Towards the end of his recent Australia Day address to the National Press Club, the Prime Minister expressed his strong opposition to the enactment of a Human Rights Act of the kind currently being advocated by New Matilda. His criticism is instructive because it is comprised of many commonly articulated assertions about the effect of human rights legislation, almost none of which are applicable to the actual New Matilda proposal.
To conduct the debate about the desirability or otherwise of human rights legislation on the basis of some imaginary document, having imaginary effects and defects, can only produce persistent misrepresentation and mistakes. In the interests of extending that debate, let me examine the Prime Minister’s primary assertions in the light of New Matilda’s detailed draft legislation.
John Howard’s primary reservation about a Human Rights Act (HRA) is that, in the interpretation of human rights, it would transfer too much power from the elected representatives of the people, to an unelected and unaccountable judiciary. As he put it:
In our democracy, politicians are elected to make decisions on behalf of the community … To draw these decisions away from the Legislature and the Executive and to invest them in the hands of the Judiciary would irrevocably change our democracy.
Speaking abstractly, there is merit in this argument. But it has only the most passing relevance to the draft Act proposed by New Matilda. As now, the Act leaves the final decision on what to do about Commonwealth legislation that infringes upon fundamental human rights to the Federal Parliament. The difference is that the New Matilda proposal establishes a new, additional system of review which requires that the Executive, the Parliament and the Judiciary each take a ‘hard look’ at laws that may transgress human rights, with a view to recommending their modification by the Legislature when necessary.
The Cabinet must examine the human rights implications of all legislation in the light of fundamental human rights prior to its introduction to Parliament. Once introduced, the law must be considered and evaluated by an all-Party human rights committee. The report of that committee will inform the subsequent parliamentary debate.
The Judiciary only has a role if the compatibility of a law with the HRA is challenged in subsequent legal proceedings. Where that happens, a Federal Court may make a ruling about whether the provisions of the law and the HRA can be read consistently. In the unlikely event that this is not possible, the court can issue a ‘declaration of incompatibility’ but that declaration is not binding on either the Government or the Parliament. Its effect is to require the Attorney-General to review the law and to report to the Parliament on what, if any, action should be taken to remove the incompatibility. The final decision on what that action should be resides, as at present, with the Legislature.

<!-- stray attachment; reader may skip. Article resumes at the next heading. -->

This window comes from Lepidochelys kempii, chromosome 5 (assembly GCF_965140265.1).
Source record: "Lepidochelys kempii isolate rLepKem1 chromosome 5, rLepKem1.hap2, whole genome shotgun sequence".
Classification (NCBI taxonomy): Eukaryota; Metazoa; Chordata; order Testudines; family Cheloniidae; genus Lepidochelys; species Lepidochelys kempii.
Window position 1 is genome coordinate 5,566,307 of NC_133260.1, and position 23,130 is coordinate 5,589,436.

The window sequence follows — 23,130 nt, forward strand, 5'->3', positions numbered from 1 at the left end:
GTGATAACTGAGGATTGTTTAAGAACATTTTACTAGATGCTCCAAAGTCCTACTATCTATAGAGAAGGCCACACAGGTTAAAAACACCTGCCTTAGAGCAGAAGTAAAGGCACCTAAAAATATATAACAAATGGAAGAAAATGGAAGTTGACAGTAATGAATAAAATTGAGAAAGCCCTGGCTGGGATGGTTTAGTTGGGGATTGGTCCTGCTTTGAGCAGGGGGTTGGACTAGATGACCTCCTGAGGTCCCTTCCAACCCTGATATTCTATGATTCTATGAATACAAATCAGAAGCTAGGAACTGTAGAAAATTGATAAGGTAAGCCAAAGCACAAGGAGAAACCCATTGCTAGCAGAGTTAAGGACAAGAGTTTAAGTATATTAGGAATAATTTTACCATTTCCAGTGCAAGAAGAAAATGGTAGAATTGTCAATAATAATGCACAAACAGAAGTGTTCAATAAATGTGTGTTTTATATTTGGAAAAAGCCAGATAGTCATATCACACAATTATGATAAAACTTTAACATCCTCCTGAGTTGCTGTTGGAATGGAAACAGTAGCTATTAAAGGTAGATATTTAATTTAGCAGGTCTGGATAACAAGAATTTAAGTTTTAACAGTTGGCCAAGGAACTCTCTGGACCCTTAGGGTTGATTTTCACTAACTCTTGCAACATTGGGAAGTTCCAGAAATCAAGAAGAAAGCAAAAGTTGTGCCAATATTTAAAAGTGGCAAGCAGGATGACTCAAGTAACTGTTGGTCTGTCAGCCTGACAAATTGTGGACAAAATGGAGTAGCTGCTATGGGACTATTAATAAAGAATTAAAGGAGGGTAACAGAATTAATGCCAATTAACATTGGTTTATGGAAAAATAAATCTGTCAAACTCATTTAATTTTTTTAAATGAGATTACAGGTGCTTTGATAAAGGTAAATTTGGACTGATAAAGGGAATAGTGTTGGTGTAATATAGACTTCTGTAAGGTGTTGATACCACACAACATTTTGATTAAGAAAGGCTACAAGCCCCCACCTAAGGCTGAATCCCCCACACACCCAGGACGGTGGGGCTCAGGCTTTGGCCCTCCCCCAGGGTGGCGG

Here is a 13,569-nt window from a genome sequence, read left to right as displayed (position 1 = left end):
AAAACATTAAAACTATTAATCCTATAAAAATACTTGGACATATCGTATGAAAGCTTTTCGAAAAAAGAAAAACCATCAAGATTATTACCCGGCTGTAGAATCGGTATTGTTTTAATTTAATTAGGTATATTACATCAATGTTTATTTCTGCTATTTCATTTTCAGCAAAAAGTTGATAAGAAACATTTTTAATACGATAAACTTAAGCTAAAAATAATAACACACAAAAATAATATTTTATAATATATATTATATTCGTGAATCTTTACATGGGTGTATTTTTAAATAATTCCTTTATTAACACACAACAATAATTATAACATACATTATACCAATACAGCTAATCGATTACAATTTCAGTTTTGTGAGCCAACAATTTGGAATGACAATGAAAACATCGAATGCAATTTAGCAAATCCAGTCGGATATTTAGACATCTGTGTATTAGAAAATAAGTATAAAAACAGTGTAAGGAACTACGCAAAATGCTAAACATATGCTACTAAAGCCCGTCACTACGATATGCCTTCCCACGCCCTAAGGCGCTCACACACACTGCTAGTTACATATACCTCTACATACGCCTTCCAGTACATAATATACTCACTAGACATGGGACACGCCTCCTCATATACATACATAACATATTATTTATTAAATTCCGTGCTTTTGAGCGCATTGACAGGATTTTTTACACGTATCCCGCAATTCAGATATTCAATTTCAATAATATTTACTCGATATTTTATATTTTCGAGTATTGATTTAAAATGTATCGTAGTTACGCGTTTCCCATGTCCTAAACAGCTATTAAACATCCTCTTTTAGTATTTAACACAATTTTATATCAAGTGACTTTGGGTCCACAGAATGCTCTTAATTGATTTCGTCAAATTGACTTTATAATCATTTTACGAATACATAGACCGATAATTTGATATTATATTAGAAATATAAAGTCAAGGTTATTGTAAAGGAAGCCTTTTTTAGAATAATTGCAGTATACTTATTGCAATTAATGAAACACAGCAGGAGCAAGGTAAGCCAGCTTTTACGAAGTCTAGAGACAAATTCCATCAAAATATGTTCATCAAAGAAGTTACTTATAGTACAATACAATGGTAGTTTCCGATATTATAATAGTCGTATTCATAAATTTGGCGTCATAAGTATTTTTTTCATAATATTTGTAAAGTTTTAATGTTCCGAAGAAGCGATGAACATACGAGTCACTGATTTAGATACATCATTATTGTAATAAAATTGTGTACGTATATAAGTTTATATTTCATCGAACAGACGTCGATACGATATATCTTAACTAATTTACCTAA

If one accepts that the protection of the fundamental human rights of Australians is important, there should be little or no objection to the institution of such a new and rigorous process of legislative and judicial review. Naturally, it will create considerable political pressure on the Government to forego laws that are not human rights compatible. But that, in the end, is the point of the process.
The Prime Minister also argues that a mooted transfer of power from the Executive to the Judiciary, in protecting human rights, would irrevocably alter Australia’s democracy. It wouldn’t.
Thanks to Alan Moir
The High Court has always had the constitutional power to make decisions that have enormous political consequences. The Court altered the entire taxation system at a stroke in 1942. It struck down the nationalisation of the banks in 1948. It may, shortly, interpret the corporations power of the Constitution in a way that will accord new and sweeping authority to the Federal Government and Parliament to make laws with respect to industrial relations. The fabric of Australian democracy has not been (and will not be) rent asunder as a result of the unelected Judiciary taking these decisions. But these decisions are of far greater magnitude and consequence than any judicial review of legislation for compatibility with human rights would be.
Next, the Prime Minister says that in interpretating a Human Rights Act there is a risk that errors will be made, and that such legislation may have unforeseen and detrimental outcomes:
No matter how skillfully crafted, a Bill of Rights always embodies the potential for misinterpretation, unintended consequences or accidental exclusion. History is replete with examples of where grand charters and lyric phrases have failed to protect the basic rights and freedoms of a nation’s citizens.
It is hard to see how the first part of this proposition advances the argument at all. The same is true of all legislation. If one were to substitute the words ‘a Taxation Act’ for ‘a Bill of Rights,’ the same possibility that there may be misconstructions and unforeseen consequences is no greater or less with one than with the other.